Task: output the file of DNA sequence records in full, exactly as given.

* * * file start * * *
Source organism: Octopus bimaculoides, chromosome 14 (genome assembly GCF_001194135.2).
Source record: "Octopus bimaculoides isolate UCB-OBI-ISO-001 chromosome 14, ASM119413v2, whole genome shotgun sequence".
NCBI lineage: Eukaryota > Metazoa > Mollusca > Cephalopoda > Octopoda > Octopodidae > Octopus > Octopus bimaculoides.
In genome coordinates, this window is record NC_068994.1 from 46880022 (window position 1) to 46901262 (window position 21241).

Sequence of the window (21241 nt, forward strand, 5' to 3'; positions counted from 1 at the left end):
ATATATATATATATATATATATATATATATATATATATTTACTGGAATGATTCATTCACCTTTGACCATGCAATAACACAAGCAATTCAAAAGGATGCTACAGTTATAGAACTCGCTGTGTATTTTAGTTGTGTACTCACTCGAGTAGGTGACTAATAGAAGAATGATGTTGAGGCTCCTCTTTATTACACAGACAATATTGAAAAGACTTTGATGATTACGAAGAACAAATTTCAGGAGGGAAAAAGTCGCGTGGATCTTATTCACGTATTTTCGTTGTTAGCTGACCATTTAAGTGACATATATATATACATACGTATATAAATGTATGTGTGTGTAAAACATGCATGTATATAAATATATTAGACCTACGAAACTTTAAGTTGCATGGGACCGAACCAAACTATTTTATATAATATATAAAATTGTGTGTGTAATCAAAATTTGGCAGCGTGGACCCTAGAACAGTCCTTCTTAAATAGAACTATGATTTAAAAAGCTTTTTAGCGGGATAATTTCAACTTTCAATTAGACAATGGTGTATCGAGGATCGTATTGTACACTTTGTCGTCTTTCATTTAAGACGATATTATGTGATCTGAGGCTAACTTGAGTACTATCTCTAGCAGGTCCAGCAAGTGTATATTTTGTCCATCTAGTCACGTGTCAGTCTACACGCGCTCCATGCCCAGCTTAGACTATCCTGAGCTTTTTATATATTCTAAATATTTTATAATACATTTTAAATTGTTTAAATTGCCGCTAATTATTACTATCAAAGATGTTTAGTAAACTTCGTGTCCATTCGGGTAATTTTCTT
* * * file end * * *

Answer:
Source organism: Octopus bimaculoides, chromosome 14 (genome assembly GCF_001194135.2).
Source record: "Octopus bimaculoides isolate UCB-OBI-ISO-001 chromosome 14, ASM119413v2, whole genome shotgun sequence".
NCBI lineage: Eukaryota > Metazoa > Mollusca > Cephalopoda > Octopoda > Octopodidae > Octopus > Octopus bimaculoides.
In genome coordinates, this window is record NC_068994.1 from 46880022 (window position 1) to 46901262 (window position 21241).

Sequence of the window (21241 nt, forward strand, 5' to 3'; positions counted from 1 at the left end):
ATATATATATATATATATATATATATATATATATATATTTACTGGAATGATTCATTCACCTTTGACCATGCAATAACACAAGCAATTCAAAAGGATGCTACAGTTATAGAACTCGCTGTGTATTTTAGTTGTGTACTCACTCGAGTAGGTGACTAATAGAAGAATGATGTTGAGGCTCCTCTTTATTACACAGACAATATTGAAAAGACTTTGATGATTACGAAGAACAAATTTCAGGAGGGAAAAAGTCGCGTGGATCTTATTCACGTATTTTCGTTGTTAGCTGACCATTTAAGTGACATATATATATACATACGTATATAAATGTATGTGTGTGTAAAACATGCATGTATATAAATATATTAGACCTACGAAACTTTAAGTTGCATGGGACCGAACCAAACTATTTTATATAATATATAAAATTGTGTGTGTAATCAAAATTTGGCAGCGTGGACCCTAGAACAGTCCTTCTTAAATAGAACTATGATTTAAAAAGCTTTTTAGCGGGATAATTTCAACTTTCAATTAGACAATGGTGTATCGAGGATCGTATTGTACACTTTGTCGTCTTTCATTTAAGACGATATTATGTGATCTGAGGCTAACTTGAGTACTATCTCTAGCAGGTCCAGCAAGTGTATATTTTGTCCATCTAGTCACGTGTCAGTCTACACGCGCTCCATGCCCAGCTTAGACTATCCTGAGCTTTTTATATATTCTAAATATTTTATAATACATTTTAAATTGTTTAAATTGCCGCTAATTATTACTATCAAAGATGTTTAGTAAACTTCGTGTCCATTCGGGTAATTTTCTT